Aligning the system from scratch
############################################################
.. _scratch_optics_align:
Overall optical alignment
=================================
The fundamental positions of all optical components in the system
(except the WFS head itself) should already be set. This was work
that was done by (most likely) Daren Dillon, and involves making sure
that the optics are all at the correct position. Of particular concern
is the z-axis position, i.e. that Wfr and Twt are at conjugate pupil
planes. This should have been set, validated and left.
.. note::
It is worth noting that the optical design is such that the actual pupil plane is not perpendicular to the optical axis in the AO relay. Talk to Brian Bauman about why this is the case.
Another very infrequent alignment is the x-y position of Wfr relative
to Twt. It is important to have the two pupils well-registered in
terms x-y translation between the actuator grids, rotation, and to
verify the magnification (which is designed to be 5.5 Wfr actuators
per Twt actuator.) This is normally tested by using the procedure that
locates all the actuators relative to the lenslets.
Also of concern is the pointing through the system. There are several
places where the pointing can be picked up, such as with PNC and
TT. These should be aligned such that the adjustable devices operate
as close to middle of range as possible. Some times things will drift,
and alignments will compensate for one another. You may have to
intermittently re-zero the commands on PNC and TT.
.. _scratch_wfs_optics:
WFS internal optics
=====================
This will hopefully not have to be touched, as the WFS unit itself is
very small and changing and testing it is a laborious process. The
most important things to get right here are the position of the
doublets to obtain proper spot size and spot spacing at the image
plane, proper z-axis positioning of the CCD to get best in-focus
spots, and proper x/y/rotation positioning of the CCD so that the spot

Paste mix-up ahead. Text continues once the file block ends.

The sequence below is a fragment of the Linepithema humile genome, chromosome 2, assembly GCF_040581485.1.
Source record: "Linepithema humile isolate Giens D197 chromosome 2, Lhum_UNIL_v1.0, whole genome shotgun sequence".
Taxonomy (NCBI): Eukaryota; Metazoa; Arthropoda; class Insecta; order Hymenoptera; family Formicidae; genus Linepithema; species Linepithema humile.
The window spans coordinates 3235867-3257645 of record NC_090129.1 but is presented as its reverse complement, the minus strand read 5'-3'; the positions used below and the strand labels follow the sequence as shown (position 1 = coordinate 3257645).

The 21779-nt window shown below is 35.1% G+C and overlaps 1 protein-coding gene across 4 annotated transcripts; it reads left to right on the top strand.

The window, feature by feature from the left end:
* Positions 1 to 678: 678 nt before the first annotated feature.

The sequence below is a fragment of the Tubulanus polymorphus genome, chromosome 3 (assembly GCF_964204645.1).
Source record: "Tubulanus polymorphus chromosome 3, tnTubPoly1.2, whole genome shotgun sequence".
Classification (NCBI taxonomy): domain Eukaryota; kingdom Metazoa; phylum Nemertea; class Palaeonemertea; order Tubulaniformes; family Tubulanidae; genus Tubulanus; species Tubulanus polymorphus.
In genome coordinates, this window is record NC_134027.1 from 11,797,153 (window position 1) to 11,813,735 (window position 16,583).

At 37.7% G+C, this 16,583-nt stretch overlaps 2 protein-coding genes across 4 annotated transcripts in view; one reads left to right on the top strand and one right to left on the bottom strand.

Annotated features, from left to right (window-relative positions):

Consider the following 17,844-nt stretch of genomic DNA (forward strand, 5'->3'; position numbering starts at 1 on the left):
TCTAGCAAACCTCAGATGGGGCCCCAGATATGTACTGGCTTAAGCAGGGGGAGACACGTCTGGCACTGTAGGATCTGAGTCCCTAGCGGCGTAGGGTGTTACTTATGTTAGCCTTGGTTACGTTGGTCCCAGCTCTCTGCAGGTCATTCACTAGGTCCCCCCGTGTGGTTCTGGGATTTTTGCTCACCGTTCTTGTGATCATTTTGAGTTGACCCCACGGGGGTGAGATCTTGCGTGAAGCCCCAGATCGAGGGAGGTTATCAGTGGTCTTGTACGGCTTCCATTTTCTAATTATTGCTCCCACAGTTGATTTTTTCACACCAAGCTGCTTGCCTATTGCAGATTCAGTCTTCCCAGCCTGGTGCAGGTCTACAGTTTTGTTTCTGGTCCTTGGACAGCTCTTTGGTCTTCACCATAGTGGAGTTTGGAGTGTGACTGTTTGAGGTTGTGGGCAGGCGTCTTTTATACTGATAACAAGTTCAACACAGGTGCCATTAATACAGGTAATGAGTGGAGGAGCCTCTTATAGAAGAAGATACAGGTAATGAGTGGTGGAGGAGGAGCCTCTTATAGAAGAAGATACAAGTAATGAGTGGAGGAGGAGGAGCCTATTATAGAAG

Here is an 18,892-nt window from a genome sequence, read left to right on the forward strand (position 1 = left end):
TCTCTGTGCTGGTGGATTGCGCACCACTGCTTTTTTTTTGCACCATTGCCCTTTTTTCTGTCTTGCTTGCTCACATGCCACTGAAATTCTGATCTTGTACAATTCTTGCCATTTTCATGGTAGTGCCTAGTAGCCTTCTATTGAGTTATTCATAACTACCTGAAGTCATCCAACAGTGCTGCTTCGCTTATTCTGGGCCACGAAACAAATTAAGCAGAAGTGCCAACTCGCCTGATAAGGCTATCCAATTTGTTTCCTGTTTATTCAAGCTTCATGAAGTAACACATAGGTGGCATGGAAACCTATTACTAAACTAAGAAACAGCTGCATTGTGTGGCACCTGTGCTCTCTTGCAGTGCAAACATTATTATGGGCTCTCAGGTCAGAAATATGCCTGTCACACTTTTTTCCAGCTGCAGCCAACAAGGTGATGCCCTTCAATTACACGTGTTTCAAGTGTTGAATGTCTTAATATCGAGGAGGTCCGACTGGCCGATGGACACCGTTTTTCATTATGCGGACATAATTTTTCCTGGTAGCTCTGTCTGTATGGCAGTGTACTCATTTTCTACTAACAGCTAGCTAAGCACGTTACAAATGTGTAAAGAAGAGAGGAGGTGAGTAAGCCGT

grid is dead on with the CCD pixel grid. For details on this, see Don
Gavel’s report. “Title here.”
Reference slopes are used to pick up for non-common-path errors. We
initially used just a single measurement (taken in January 2012) for
the references. As time has gone on, it is clear that drifts are
causing what appears to be rotation of the CCD pixels relative to the
spot grid. This has necessitated adding in a rotation term (see
:ref:`REF_OFFS`).
As of June 21, 2012, we are now able to present a bright enough light
source through the pinholed spatial filter to take fresh
references. This is done with IDL wrapping of the AOC’s functionality
for this (see :ref:`aoc-refcents`). Initial results showed that the WFS
amplifiers (a 8 x 2 grid across the chip) have shifted, as well as
low-order modes.
.. _scratch_head_position:
WFS positioning
=====================
The exact positioning of the WFS pupil (the lenslets) in the optical
path is essential. We spent a large amount of time puzzling over
getting this positioning right. Doing this from first principles is
non-trivial. First off, there are the issues with the positioning of
PNC and getting both the pupil location and beam collimation correct,
while maintaining proper overall focus and SF position. Second, the
tolerances of which this has to be positioned (on the order of 50
microns) are very small – the WFS head is not on an automated stage,
so this is done by hand with shims.
Throughout the process we had been relying on two completely different
measurements to verify position. The first one (intensity) is now the
method of choice and is described in detail below. The second one
(parallax) is discredited, and why that is the case is explained below
as well.
The first measurement is of intensity variations in the pupil caused
by phase variations on Twt. Given the Talbot lengths involved, if the
WFS is not at the pupil plane, sine phase ripples on Twt will turn
partly into amplitude ripples. Our standard measurement for this is by
placing Fourier modes 12,12 on Twt and analyzing the intensity per
subap as seen by the WFS. (If we are significantly mis-positioned this
can also be seen by eye with dispraw.) The WFS head is positioned in z
in an iterative process while we measure the intensity. Daren has done
a very good job of getting it really close just doing this by eye, and
then the final tweaks are made. We do not have a reliable quantitative
model for z-position change given a certain amount of intensity
fluctuation – this is done by hand.
At some points we have also used the Flea camera to directly image the
intensity near the pupil plane location. These images make clear two
important things. First, there are other amplitude variations in the
system, in particular at the spatial frequency of the inter-actuator
ripple and its harmonics. Second, the actual pupil itself is tilted
relative to the z-axis. This means that we cannot ever get the entire
pupil to have uniform intensity – no matter where we position the WFS
one side (left or right) will be slightly ahead of the exact
conjugate, and the other side of the aperture will be slightly
behind. (There is a good explanation for why this occurs – ask Brian
Bauman.)
.. _figwfspos:
.. figure:: 20111209_fmode_inten_1212_for_different_close_positions.png
:figwidth: 80%
:width: 100%
:align: center